For most people in Taiwan the vote was about where the island will stand as Beijing grows increasingly aggressive.
Beijing and Washington are heading for a military standoff in outer space—and cyberspace, and on the high seas, too.
Hong Kong has never seen such an enormous voter turnout, a wave that swept away much of the political establishment favored by the Chinese Communist Party.
Blood has been shed on Hong Kong streets and a university is under siege. But even the “black bloc” at the vanguard of the protests is looking toward the Nov. 24 vote.
Hongkongers are adopting small-scale actions to keep the protest movement from stalling, among them a rating system for business for or against the uprising.
Demonstrators, who take pains to make sure they can’t be identified, defied the edict in the hours after it was announced.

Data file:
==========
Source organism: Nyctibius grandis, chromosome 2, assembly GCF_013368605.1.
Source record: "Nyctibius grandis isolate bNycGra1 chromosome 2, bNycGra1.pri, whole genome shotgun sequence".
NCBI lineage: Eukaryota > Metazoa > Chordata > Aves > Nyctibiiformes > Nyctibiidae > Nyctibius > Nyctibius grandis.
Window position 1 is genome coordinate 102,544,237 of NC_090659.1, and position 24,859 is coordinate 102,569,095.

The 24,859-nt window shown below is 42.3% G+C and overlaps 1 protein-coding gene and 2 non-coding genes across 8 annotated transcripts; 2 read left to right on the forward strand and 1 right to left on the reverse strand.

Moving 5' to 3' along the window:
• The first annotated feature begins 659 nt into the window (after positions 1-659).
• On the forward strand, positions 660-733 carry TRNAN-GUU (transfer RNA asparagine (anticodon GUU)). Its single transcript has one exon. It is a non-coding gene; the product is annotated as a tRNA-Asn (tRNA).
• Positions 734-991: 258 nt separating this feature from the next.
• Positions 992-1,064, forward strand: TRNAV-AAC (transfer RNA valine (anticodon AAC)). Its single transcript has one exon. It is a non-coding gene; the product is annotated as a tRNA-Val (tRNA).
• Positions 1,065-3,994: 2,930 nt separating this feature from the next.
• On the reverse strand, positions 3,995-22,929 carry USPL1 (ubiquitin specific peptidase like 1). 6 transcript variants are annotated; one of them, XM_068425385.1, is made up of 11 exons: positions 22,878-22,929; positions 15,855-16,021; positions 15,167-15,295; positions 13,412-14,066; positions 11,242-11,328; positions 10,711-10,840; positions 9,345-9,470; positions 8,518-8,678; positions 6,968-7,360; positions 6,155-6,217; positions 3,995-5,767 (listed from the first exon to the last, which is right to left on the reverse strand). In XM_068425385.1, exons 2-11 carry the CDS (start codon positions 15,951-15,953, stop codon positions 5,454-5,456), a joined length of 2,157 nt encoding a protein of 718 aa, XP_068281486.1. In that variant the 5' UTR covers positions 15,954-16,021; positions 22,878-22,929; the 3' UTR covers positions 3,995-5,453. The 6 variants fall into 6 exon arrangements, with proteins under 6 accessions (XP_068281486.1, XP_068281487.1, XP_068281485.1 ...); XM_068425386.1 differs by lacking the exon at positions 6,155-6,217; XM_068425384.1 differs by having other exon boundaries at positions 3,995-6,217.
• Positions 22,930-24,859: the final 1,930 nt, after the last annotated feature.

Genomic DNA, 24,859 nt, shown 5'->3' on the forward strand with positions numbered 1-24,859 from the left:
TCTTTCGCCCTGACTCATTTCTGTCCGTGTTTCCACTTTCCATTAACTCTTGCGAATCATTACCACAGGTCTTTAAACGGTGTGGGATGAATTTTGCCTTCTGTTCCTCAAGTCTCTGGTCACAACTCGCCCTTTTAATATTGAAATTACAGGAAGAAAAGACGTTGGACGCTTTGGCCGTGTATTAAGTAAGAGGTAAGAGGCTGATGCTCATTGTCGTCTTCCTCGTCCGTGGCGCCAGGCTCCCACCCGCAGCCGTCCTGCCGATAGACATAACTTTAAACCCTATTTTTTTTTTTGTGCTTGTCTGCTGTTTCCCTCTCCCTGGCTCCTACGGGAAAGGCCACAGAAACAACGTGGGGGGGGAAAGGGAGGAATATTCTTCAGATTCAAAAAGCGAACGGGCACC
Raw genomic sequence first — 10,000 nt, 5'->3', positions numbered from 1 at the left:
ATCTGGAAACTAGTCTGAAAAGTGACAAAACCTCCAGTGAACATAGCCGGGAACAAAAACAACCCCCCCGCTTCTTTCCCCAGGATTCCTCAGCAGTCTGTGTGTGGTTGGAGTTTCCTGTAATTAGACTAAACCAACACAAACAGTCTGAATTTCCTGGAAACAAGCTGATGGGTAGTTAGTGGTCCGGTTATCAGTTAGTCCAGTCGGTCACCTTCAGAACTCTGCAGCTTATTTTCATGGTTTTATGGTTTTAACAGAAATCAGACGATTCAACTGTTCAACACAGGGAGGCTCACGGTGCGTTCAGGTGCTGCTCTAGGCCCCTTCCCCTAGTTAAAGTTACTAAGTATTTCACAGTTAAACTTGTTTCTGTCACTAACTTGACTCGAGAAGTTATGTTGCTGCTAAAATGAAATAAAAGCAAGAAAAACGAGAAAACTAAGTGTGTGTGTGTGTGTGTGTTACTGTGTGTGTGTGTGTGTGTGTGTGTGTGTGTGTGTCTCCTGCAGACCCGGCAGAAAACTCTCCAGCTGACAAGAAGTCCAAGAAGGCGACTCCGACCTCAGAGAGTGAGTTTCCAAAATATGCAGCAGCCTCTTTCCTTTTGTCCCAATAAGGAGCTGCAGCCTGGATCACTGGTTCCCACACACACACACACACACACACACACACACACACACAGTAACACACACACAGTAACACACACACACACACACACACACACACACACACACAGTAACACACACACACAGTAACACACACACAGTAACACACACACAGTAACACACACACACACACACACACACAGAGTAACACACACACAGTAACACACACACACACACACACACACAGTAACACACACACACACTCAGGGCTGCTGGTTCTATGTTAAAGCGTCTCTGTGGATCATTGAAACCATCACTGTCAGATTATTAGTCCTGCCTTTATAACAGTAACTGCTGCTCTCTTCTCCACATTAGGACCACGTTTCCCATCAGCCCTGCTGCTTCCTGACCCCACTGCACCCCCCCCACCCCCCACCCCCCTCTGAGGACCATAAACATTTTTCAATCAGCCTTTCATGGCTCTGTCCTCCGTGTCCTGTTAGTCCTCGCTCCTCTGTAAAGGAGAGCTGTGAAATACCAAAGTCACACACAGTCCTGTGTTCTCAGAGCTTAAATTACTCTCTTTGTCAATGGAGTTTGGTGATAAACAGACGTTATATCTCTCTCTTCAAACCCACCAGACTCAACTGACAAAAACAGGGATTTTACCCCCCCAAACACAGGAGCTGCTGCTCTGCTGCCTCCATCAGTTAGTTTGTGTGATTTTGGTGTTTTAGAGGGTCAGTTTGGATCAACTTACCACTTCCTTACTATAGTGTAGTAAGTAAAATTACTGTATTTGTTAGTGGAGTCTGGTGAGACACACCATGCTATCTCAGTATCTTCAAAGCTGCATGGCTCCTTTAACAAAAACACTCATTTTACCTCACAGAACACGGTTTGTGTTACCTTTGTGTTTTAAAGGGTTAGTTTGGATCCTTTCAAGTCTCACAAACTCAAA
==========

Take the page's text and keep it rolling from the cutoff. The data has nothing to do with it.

As the People’s Republic of China marks its 70th anniversary, the impact of the Hong Kong protests may not have spread to the mainland, but they sure have to Taiwan.
Beijing’s playbook might work within mainland China, but in Hong Kong every move by the government to suppress the uprising has backfired.
The Chinese Communist Party is betting it won’t have to send tanks to end the revolt. It’s got the cops, surveillance, and even a replacement “international city” in the works.
Blackshirt protesters seized men suspected as Chinese Communist Party agents a riot police flooded an airport sit-in on Tuesday night, but airport operations resumed Wednesday.